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  • Diana Schneidman

What it's really like to do a book signing . . . and more

Where to find my latest content. (It’s not on my own blog. Links are below.)

This week I’m excited to point you to two terrific websites on which I was a guest. Both are the work of business experts with whom I am proud to be associated.

Stephen Lahey interviewed me for his podcast at He wrote, “I find Diana’s realistic, practical approach to sales and marketing very refreshing, and I know you will, too.” Stephen has also interviewed Daniel Pink, Pam Slim and other leading business writers and consultants—I’m thrilled to be in such prestigious company.

Neil Patrick is the 40PlusCareerGuru and his work and website are valuable resources. I wrote a post about How to Earn Money While You Look for Your Next Job.

During the last week I’ve been out hustling for my book.

The title is Real Skills, Real Income: A Proven Marketing System Land Well-Paid Freelance and Consulting Work in 30 Days or Less. It’s available on Amazon. (Thanks for asking. )

I did a 5-day giveaway of the Kindle ebook version from June 5-9. With lots of effort through various publicity channels, I gave away almost 2,000 copies. Hmm, let’s see . . . 2,000 times free equals . . . calculator going crazy here . . . hang on . . . it’s coming . . . it’s a whopping $0,000!

Not only did I work at this from my desk, but I promoted (and sold) my book at the Printer’s Row Book Fest in Chicago on Sunday. My brilliant editor, Sharon Woodhouse, graciously gave me space at her booth—she also owns Lake Claremont Press and Everything Goes Media. (I am self-published.)

I shared a booth with the Gold Coast Madam, also known as Rose Laws. She was Chicago’s reigning madam for decades and still looks terrific. Her cowriter is Dianna Harris, who identifies herself as “the one with red hair”—kind of interesting because for years my name was Diana Harris and I identify myself to people who haven’t seen me yet as “the one with red hair.” If I was still Diana Harris, now I’d be the one with one N.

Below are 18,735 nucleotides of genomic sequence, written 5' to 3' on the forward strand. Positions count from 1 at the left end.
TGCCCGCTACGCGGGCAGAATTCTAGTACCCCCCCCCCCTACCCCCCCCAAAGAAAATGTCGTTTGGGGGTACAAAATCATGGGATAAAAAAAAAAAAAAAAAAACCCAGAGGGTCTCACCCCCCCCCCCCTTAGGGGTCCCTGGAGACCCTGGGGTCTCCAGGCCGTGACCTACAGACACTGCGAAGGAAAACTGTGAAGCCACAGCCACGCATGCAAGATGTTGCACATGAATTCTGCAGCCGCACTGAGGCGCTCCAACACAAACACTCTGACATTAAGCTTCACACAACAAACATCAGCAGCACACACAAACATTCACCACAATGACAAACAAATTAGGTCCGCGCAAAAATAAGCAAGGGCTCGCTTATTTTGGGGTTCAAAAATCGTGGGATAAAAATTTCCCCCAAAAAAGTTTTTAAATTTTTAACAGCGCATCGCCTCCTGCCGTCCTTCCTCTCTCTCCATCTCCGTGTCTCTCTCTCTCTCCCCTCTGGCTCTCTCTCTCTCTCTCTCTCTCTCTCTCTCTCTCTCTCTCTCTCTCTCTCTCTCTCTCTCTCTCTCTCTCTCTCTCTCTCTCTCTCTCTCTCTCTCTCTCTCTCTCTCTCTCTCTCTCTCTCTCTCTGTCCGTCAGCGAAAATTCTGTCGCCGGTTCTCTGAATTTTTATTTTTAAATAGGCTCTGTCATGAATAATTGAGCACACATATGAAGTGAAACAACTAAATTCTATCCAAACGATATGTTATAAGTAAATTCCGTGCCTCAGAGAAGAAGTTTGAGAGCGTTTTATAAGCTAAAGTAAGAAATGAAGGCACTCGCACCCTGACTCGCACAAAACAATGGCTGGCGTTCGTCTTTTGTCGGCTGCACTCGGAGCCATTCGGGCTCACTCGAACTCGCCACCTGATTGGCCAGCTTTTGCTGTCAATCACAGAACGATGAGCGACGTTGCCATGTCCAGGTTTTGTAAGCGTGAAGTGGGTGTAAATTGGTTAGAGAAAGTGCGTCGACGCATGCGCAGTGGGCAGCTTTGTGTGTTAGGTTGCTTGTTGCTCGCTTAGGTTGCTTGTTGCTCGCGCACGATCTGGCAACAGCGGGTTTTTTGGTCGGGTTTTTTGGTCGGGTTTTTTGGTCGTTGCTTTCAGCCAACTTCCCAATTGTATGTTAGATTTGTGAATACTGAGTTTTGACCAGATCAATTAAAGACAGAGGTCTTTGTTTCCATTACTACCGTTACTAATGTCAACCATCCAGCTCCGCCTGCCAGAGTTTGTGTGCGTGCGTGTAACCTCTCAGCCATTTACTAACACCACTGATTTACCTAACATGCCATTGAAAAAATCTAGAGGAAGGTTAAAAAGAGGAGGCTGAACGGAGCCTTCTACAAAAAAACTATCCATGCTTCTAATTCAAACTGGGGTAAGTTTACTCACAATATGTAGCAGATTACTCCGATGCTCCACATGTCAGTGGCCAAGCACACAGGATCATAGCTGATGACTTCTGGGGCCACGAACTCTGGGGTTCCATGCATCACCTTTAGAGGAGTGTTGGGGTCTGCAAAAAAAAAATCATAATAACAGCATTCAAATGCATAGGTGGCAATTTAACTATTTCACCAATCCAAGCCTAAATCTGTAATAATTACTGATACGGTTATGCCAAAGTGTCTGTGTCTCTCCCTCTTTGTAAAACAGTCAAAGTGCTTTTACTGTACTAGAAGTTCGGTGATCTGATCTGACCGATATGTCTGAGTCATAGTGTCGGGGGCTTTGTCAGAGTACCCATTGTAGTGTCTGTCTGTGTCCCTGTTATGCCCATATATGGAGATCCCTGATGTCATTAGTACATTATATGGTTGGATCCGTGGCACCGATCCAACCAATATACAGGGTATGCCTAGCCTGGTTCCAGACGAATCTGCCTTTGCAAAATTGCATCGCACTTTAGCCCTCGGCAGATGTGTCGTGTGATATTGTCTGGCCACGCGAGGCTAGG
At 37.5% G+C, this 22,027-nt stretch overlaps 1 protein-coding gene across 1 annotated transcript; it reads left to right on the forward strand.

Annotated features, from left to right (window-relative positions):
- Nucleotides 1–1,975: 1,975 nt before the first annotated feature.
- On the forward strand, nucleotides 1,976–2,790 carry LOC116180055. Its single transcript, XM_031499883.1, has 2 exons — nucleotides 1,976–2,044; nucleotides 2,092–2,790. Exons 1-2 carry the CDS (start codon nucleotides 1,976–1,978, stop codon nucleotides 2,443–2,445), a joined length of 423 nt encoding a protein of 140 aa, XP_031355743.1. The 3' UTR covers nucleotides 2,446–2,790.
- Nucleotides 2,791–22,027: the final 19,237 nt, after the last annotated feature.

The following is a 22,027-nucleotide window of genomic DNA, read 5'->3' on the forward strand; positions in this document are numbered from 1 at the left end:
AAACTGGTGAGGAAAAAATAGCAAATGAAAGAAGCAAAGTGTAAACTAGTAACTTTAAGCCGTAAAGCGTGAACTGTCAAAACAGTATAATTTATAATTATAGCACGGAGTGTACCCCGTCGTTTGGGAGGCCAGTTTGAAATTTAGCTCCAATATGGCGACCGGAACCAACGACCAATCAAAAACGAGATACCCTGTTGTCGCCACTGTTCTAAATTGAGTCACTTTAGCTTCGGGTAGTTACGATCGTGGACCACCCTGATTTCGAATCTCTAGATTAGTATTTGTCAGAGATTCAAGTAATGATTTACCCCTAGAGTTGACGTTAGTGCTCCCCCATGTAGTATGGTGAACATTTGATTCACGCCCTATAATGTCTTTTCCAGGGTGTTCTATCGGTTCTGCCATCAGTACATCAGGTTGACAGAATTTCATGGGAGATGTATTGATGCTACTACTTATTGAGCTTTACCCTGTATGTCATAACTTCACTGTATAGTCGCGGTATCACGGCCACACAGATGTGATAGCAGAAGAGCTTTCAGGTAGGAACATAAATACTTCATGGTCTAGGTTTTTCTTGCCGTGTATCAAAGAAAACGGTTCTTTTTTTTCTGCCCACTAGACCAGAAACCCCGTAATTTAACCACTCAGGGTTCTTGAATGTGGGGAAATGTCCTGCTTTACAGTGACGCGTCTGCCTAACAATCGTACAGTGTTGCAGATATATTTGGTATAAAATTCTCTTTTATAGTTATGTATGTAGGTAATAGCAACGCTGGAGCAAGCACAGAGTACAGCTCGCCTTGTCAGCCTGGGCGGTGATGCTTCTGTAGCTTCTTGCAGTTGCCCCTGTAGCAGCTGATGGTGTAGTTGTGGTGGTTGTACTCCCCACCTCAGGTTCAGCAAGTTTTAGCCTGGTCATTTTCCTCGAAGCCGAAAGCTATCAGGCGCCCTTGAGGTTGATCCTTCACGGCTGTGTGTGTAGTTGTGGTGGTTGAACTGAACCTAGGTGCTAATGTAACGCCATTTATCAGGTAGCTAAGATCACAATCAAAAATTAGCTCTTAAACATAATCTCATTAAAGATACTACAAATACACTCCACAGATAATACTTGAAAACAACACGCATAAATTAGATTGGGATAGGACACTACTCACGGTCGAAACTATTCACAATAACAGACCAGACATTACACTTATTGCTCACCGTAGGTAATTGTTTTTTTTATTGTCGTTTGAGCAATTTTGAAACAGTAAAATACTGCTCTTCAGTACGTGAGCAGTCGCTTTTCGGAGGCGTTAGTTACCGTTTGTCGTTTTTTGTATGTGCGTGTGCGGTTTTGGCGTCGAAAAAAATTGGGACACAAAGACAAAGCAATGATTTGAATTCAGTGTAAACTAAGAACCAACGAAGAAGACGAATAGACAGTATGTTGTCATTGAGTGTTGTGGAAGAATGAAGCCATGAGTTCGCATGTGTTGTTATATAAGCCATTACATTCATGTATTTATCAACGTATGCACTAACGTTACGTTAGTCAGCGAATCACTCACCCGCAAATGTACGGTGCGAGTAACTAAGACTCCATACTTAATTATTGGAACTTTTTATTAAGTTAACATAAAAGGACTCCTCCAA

Also on hand was Bull Garlington, representing his two books. Death by Children: I Had Kids So You Don’t Have To is a highly entertaining book about his experiences in raising children. As Bull points out, it has a genuine seal on the cover. (Midwest Book Award Finalist. Yea!)

Bull is also co-author of The Beat Cop’s Guide to Chicago Eats with Sgt. David J. Haynes, a genuine cop. Both guys are a hoot and so are both books. Plus there are free coupons to the restaurants profiled in the Eats book.

Now for an observation on what it’s like to sell your book in person.

Selling and signing books from a street booth feels an awful lot like phoning prospects for freelance assignments. If I allowed myself to get all sensitive to my experiences, I would have experienced lots of rejection in the course of landing clients for my writing.

To set the stage, this time I actually wasn’t trying too hard to sell books. I was trying to give away free ebooks. It’s harder work than it sounds.

If you simply sit there, nothing happens. Seriously. Nothing at all happens. Except that it was so cold despite it being June that my nose was running and snot would have dripped on the merchandise without prompt action.

So I stood up, tried to engage people in conversation—Can I give you my free ebook?, or merely handed my flyer with its scintillating copy and a link to Amazon to anyone who would take it as they sped by. And I warmed myself with an icy cocktail. Thanks, Bull.

Why did I go to so much effort to give my book away? The answer is book reviews on Amazon. I’ll do most anything for a positive review because they seem to be essential for selling books.

In my book and in conversation I always say that there is no rejection in phoning for work. Many people don’t answer their phones and some of those who do answer say “no.” However, that’s just part of the process. It’s not rejection.

Giving away books was the same way. Some people purposefully looked past me, some refused my brochure, and some took it and may have tossed it away at the next trashcan. I don’t classify that as rejection, but if I had collected a penny from everyone who didn’t reject me, I could have gone to Starbucks.

Why did I go to so much effort to give my book away? The answer is book reviews on Amazon. I’ll do most anything for a positive review because they seem to be essential to sell books.

Would you review my book? Please??

I was tempted to ask Rose for tips on how to be more popular, but instead I’m asking you for your help. Please review my book. I want your honest opinion. I especially want your honest opinion if you honestly like the book. (Here’s the link.)

Originally posted 6-11-14

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